No one wants to spend their Tuesday lunch hour inside a yellow state building surrounded by barbed wire. It’s uncomfortable to look at the people on the screen, whose days and years unfold under fluorescent lighting and behind locked doors. It’s uncomfortable to hear their pleas for pardon or parole, to hear the tone of their voices while they ask for a second chance. It’s even more uncomfortable, although uncomfortable is too soft a word, when the board votes no. 

The atmosphere in the room is heavy, and Adam tells me as much when we meet for an interview between cases. “It’s like being in a dark hole,” he says. And yet, people keep showing up—family members of all ages, friends from church, a six- or seven-year-old girl who steps shyly up to the camera so her uncle, in prison for selling cocaine, can see her for the first time. The thought crosses my mind that only the love of family could bring people to a place like this.

I fill up a page, front and back, with notes. But I stop writing long enough to see the faces of these family members who have also showed up, in the middle of the day on a Tuesday, in this dark hole of a room, to look into the faces of the people they love.

In almost every case, a mother is present, asking the board to grant parole to her son. “I raised him right,” one mother says. “He has a good heart.” The family members here look weary, and they look hopeful, too.

I’ve never stepped foot inside a prison or a correctional facility until now. But I know intuitively, maybe by the strong and tender way these mothers speak of their sons, that I would go in an instant if it were my son, brother, or husband whose case was up for parole. Like the family members here, I wouldn’t hesitate to offer my time, resources, or simply my presence, because that’s what we do for family.

And, though the people pleading parole today are not his biological family, it’s also what Adam seems willing to do for just about anyone who asks.

Read the rest over at Nations.

Photo by Hunter Lacey.

Poetry’s Deep Work

“Softly, calmly, immensity taps at your life.”
– Jane Hirshfield, “Tree”

I remember exactly where I was when I encountered poetry for the first time. I was reading for my British literature class and had hunkered down in my dorm’s hallway so I wouldn’t wake my roommate. The poem was one by William Wordsworth. In it, the narrator returns to a place he loves and has dreamt of for five years. As he looks around, he takes in the majesty of the streams and cliffs, and he recognizes in them “a motion and a spirit, that impels / all thinking things, all objects of all thought, / and rolls through all things.”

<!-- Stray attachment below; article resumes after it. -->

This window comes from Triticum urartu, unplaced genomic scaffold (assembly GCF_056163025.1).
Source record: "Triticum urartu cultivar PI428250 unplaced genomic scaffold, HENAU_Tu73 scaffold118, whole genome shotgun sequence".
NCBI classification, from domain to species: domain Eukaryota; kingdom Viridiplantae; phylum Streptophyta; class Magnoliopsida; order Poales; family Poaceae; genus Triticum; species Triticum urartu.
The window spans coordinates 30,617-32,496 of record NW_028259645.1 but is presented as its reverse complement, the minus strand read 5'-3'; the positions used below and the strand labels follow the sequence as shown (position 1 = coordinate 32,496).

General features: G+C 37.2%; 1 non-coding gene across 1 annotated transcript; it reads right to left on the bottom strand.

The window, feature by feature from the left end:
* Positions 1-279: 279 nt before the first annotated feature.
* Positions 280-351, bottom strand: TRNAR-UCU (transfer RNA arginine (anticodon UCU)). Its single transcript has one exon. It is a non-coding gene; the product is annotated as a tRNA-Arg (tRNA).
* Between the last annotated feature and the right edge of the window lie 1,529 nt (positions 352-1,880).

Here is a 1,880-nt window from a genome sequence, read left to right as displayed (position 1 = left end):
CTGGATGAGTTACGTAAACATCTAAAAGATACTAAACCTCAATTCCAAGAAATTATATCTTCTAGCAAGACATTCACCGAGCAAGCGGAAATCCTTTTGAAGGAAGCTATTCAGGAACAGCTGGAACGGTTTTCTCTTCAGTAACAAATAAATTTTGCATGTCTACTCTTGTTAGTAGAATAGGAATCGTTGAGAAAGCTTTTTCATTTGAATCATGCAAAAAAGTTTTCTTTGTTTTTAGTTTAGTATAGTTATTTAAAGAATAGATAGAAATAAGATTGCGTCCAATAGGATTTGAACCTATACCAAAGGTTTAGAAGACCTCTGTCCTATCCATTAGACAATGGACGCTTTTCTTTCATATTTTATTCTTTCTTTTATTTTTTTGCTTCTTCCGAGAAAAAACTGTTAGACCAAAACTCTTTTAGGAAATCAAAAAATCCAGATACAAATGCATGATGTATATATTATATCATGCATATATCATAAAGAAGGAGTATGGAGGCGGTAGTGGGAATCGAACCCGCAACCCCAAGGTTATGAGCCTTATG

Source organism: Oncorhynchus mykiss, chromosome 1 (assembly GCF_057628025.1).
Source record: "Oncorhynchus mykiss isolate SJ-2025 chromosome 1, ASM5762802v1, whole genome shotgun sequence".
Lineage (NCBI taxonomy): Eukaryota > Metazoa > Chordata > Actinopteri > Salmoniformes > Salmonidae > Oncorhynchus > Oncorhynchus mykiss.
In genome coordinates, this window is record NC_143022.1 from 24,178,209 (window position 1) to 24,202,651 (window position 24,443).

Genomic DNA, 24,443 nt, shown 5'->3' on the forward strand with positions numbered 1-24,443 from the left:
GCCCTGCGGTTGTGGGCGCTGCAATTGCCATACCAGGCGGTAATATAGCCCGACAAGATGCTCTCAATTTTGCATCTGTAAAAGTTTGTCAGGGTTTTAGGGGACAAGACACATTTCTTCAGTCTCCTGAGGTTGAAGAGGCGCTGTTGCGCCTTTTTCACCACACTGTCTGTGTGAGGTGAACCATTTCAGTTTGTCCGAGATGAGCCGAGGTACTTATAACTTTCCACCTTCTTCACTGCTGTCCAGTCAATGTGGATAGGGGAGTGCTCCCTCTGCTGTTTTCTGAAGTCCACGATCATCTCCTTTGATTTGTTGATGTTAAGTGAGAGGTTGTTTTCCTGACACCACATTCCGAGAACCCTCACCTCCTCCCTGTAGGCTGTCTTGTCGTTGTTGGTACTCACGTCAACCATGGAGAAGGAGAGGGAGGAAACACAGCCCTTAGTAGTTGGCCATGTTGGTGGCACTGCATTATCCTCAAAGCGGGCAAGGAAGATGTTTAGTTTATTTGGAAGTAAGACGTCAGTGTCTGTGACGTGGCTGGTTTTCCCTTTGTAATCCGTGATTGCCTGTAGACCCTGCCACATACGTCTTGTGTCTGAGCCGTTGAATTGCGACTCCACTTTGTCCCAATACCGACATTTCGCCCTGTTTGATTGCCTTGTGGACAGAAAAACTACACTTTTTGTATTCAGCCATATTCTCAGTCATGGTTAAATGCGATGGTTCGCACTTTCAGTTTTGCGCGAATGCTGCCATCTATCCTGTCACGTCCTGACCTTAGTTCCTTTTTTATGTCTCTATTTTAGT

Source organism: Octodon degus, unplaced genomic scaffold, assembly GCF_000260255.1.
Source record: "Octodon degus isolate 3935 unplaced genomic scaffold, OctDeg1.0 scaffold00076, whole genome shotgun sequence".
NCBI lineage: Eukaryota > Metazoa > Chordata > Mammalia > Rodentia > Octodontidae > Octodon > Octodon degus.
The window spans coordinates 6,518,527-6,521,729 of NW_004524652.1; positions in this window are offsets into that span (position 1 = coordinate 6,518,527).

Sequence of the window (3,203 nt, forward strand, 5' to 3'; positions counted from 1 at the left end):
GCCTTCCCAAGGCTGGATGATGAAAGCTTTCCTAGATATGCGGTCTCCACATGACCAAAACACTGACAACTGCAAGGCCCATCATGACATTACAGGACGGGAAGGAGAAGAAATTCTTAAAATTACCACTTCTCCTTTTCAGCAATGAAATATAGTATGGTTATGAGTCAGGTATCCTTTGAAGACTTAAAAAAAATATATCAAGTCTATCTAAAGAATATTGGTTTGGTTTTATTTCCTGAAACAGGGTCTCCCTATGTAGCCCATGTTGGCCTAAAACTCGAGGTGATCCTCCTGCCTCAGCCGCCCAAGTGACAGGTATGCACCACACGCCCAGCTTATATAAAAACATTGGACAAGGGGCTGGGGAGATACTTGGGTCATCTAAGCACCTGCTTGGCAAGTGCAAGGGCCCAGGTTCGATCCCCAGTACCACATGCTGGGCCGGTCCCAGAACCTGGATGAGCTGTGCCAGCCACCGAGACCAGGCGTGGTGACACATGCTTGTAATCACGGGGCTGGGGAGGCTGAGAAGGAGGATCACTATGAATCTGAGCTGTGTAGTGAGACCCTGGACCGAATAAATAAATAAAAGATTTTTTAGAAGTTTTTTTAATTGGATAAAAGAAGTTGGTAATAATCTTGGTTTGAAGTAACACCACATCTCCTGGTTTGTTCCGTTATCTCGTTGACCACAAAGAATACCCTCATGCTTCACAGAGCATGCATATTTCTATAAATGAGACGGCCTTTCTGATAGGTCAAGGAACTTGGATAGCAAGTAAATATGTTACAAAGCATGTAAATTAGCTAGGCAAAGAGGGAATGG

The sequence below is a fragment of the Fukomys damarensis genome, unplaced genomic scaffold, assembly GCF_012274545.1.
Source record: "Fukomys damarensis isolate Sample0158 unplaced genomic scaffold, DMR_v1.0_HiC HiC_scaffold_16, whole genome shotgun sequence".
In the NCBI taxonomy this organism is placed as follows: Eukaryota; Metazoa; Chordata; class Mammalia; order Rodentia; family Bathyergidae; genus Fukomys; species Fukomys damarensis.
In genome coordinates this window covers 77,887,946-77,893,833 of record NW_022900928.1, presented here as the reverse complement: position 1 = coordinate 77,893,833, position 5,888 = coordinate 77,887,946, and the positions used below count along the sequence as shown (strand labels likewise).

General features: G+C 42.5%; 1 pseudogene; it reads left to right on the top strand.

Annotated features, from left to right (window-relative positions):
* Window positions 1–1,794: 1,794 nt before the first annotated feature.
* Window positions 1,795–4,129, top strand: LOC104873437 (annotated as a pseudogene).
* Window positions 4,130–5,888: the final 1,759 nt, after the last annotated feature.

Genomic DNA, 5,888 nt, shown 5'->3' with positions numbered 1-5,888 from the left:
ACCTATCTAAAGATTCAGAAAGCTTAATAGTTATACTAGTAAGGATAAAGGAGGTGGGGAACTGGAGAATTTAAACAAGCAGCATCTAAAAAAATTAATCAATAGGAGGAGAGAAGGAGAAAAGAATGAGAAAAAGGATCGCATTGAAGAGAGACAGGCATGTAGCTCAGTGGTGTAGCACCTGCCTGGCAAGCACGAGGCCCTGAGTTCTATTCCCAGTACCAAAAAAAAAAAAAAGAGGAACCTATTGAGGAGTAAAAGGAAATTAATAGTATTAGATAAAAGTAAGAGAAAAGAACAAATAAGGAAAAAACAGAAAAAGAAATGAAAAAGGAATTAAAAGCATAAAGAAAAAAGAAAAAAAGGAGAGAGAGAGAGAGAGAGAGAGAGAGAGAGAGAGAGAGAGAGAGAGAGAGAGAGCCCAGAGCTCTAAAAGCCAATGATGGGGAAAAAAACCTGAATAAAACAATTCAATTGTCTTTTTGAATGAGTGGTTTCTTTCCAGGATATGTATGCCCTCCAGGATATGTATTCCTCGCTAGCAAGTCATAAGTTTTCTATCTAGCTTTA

Wordsworth may not have intended to speak about God here, but his words made me think of my own experience with the divine. As I read these lines, the poem simultaneously accomplished two things: it altered my perspective, and it gave voice to what I already felt to be true. After all, I was accustomed to calling God “Father” or “Lord,” not the spirit that “rolls through all things.” And yet, somehow, this language made sense to me, like I had known God this way all along, I just hadn’t known how to say it.

Read the rest over at Nations Media.

Cleaning Baseboards

I receive a text from my friend on a Monday. It reads, “About your birthday present: I seriously want to help you clean your house. I would love to have it on my schedule once a month.”

She’s referring to a casual conversation we had the week before—she mentioned coming over monthly to help me clean instead of buying me a gift. I had brushed it off, because offers like this can feel superficial. Let’s get coffee! Yeah, we totally should. But when her text pops up, I realize she has considered this offer and the time it would take. I respond with an enthusiastic yes, and we pencil it in.

She knocks on my door at 7:15 on a Tuesday evening, about a month later. We each give little recaps of our day, hitting the high and low points; when she asks what I need help with most, I say the baseboards.

“They’re filthy, and it’s been bugging me for weeks.”

After some digging through a closet, I locate two buckets and two rags, and we trail each other around the house, switching from our hands and knees to sitting criss-cross style, chatting about personality types and her daughter’s schoolwork. Sometimes the conversation lulls, and I become hyper-aware of the globs of dog hair on my rag. For a few brief moments, I wish I hadn’t let her come. But then we slowly work our way into the good stuff, like our dreams, our relationships, what we’re learning about our souls. I confess how short my temper has been, how quick and sharp my words can be. She tells me that she and her daughter have also been quick to argue and slow to listen. And it feels like something inside of me has cracked open to let the fresh air in, like a cut that’s been under a bandage for too long. We dip our rags in the soapy water and keep wiping the boards.

Read the rest over at Nations Media.